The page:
Screen Shot 2016-08-31 at 11.56.11 AMXyz123
Beaverton, OR United States 06.jun.2016
I never thought about the invisible fence! That is so interested to think about. Everyday we are faced with borders, some visible some not. Do you think boundaries are a good thing or a bad thing or both?

Screen Shot 2016-08-31 at 12.14.27 PMMojo612
Singapore, Singapore 07.jun.2016

I think boundaries can be both good and bad things. For example, good boundaries can be certain laws meant to protect our safety. However, certain boundaries may be bad. For example, in the past, India had a caste system which segregated the people in India. This caused a lot of economic inequality. So, I think boundaries can be both good and bad things.

Screen Shot 2016-08-31 at 11.58.34 AMEss02
Beaverton, OR United States 06.jun.2016
why don’t the foreign workers go in to the shopping malls?

Screen Shot 2016-08-31 at 12.14.27 PMMojo612
Singapore, Singapore 07.jun.2016
That’s a really good question! I’m not exactly sure because I don’t really communicate with the foreign workers much. However, the foreign workers usually gather at the field where they can sit as a group and chat. Sometimes, they play cricket at the field.

So, I think it may be partially due to the fact that they gather in groups. Going into the malls and occupying the benches for long periods of time may cause the mall operators to be unhappy since the other shoppers may not be able to occupy the seats in this case.

Screen Shot 2016-08-31 at 11.59.35 AMSynchron47
Beaverton, OR United States 06.jun.2016

Do you think that boundaries are a necessity of everyday life? Would we be better off without any boundaries at all? Or do you think that these invisible borders are just a defense mechanism because we have some sort of idea of who people are before we even meet them? Just a few thoughts I would love to hear your answers too!

Screen Shot 2016-08-31 at 12.14.27 PMMojo612
Singapore, Singapore 07.jun.2016

… I think that these invisible borders may be defense mechanisms! In Singapore, children are always told, “Don’t run away, later apu neh neh come and catch you.” “Apu neh neh” refers to Indian foreign workers. Sometimes, the phrase is replaced by “policeman”. So I do think that it’s possible that invisible borders are defense mechanisms since we think that we know how people are like even before we meet them. Children are thus scared of Indian foreign workers and policeman due to what their parents tell them. What we think may be correct or wrong but it doesn’t matter because the mindset in our mind isn’t going to change if we develop defense mechanisms and set up invisible borders.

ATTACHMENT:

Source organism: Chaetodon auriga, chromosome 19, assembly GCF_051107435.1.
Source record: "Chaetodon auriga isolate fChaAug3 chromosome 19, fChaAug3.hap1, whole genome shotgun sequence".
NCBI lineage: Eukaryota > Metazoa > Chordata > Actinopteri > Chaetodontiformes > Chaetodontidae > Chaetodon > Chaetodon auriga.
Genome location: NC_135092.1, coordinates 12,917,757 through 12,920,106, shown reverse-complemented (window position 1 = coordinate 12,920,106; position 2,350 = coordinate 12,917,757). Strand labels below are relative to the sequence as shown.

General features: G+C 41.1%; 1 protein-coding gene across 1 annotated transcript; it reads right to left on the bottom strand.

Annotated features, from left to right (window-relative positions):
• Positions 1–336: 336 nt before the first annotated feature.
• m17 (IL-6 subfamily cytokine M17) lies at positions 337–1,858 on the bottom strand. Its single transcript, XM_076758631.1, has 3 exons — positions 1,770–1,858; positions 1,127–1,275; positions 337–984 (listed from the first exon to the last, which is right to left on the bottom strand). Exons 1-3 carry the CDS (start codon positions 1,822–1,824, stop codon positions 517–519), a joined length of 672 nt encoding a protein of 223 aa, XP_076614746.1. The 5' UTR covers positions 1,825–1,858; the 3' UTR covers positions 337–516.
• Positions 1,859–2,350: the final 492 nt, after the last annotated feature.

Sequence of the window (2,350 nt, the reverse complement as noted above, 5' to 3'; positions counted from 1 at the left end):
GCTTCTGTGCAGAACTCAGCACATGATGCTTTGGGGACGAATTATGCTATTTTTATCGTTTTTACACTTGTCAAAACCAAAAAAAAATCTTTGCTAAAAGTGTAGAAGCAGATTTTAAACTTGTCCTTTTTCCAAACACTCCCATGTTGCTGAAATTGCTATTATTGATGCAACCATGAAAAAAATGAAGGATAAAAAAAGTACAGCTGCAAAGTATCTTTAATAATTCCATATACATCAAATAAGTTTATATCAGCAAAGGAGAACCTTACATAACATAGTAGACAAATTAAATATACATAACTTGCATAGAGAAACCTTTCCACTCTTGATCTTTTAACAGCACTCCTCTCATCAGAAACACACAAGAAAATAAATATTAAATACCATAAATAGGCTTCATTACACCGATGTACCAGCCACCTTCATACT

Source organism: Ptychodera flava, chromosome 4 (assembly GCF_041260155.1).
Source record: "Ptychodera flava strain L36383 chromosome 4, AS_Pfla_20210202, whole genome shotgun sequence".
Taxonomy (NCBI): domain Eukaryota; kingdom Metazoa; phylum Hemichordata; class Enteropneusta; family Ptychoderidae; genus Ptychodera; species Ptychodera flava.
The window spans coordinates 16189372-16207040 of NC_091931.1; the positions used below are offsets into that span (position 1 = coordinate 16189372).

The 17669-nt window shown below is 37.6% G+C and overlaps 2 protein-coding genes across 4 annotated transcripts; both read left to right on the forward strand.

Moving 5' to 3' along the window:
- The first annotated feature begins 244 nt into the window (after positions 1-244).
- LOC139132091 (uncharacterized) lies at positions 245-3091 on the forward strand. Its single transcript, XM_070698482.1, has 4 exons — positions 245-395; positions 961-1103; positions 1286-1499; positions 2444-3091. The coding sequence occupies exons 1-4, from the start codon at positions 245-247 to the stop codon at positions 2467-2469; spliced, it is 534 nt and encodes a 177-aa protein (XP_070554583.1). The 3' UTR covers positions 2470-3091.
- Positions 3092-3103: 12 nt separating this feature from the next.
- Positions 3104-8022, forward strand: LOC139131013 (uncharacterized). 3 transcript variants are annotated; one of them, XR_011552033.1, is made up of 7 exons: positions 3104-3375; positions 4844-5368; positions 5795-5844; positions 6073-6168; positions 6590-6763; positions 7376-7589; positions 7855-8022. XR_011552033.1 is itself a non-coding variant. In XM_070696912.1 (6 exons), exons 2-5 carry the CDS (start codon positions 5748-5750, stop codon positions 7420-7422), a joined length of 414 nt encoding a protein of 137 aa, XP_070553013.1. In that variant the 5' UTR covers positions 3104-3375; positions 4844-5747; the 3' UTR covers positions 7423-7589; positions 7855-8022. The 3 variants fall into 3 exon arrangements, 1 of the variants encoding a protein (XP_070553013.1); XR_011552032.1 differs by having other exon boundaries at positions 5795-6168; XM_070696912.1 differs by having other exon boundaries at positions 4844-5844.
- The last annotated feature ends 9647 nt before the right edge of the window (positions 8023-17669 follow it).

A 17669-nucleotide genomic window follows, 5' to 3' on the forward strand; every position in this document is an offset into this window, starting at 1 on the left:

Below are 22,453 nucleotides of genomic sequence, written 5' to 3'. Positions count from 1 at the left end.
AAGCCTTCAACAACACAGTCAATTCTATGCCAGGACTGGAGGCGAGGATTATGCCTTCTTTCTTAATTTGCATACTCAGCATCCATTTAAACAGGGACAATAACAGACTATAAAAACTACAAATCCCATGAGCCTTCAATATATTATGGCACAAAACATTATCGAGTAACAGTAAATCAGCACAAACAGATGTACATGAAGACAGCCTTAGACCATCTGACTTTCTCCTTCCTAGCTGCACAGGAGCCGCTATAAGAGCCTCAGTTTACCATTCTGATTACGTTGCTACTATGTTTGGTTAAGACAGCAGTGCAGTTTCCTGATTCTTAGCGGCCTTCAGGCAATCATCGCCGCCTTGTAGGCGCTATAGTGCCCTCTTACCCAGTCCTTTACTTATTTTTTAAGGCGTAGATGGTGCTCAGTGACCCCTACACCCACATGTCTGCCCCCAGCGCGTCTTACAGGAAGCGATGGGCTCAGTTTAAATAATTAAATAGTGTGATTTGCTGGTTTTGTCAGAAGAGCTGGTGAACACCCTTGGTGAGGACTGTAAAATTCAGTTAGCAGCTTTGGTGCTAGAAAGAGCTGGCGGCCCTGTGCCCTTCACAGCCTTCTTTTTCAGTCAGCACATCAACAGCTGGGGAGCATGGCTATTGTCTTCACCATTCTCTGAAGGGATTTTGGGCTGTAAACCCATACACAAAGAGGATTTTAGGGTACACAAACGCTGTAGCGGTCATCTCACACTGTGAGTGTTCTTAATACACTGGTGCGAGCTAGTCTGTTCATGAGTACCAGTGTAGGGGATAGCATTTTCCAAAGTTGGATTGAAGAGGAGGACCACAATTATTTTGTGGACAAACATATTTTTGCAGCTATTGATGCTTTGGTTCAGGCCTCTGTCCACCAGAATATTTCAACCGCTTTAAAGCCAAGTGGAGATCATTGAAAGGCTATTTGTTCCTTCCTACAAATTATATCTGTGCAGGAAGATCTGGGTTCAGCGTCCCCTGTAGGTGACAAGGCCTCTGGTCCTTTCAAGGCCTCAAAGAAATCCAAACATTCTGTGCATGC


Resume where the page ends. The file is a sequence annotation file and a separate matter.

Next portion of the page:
In this exchange, Mojo612 is encouraged by the questions of her peers in the United States to further consider what might lie behind her observation that the Indian guest workers do not have the inclination and/or permission to enter the local shopping malls. Further, as the discussion proceeds, we learn that Mojo612 believes prejudice against these workers to be rather engrained within Singaporean society. Indeed, Mojo612 reveals that like other Singaporean-born children, she was taught from a young age to be scared of foreign workers such as those she observed while doing this activity.

We don’t know how Mojo612’s thinking will continue to develop or what the long term impact of discussions like these among young people will be. However, it is surely a good thing that young people are engaging one another in thoughtful, critical discourse and re-examining their own assumptions about the people and places where they live. Their very dialogue is a manifestation of what it can look like to open oneself up to new ideas and to question simple binaries.

I close with a comment by TurntechGodhead, in Oregon, USA.

“I think that borders exist to protect certain things and people, but it also separates them, our society is more about separation than connectedness … And they further perpetuate the ideas of separation and division, and the idea of the existence of opposites; male and female, Democrat or Republican, rich or poor, smart or stupid, etc. These are the borders of our mind and influence how we treat others, and ourselves. It creates an idea of a person based on their appearance before we even know them because of how strongly we use these “borders” in our own mind telling us who to be friends with or who to be afraid of, and when the media portrays people in a negative light, using negative words, we learn this, and we learn to treat people this way, because we don’t see them as humans but as whatever the media shows them as. Borders are beyond just physical but also mental, and these are the most difficult ones because they are usually the hardest to see.”

It is our hope that Out of Eden Learn can help to dissolve some of these mental boundaries.



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One comment

  1. […] learning journey, which invites critical reflection around a timely and politically charged topic: human migration. Certainly, any single educational experience, however powerful, cannot be expected to shape a […]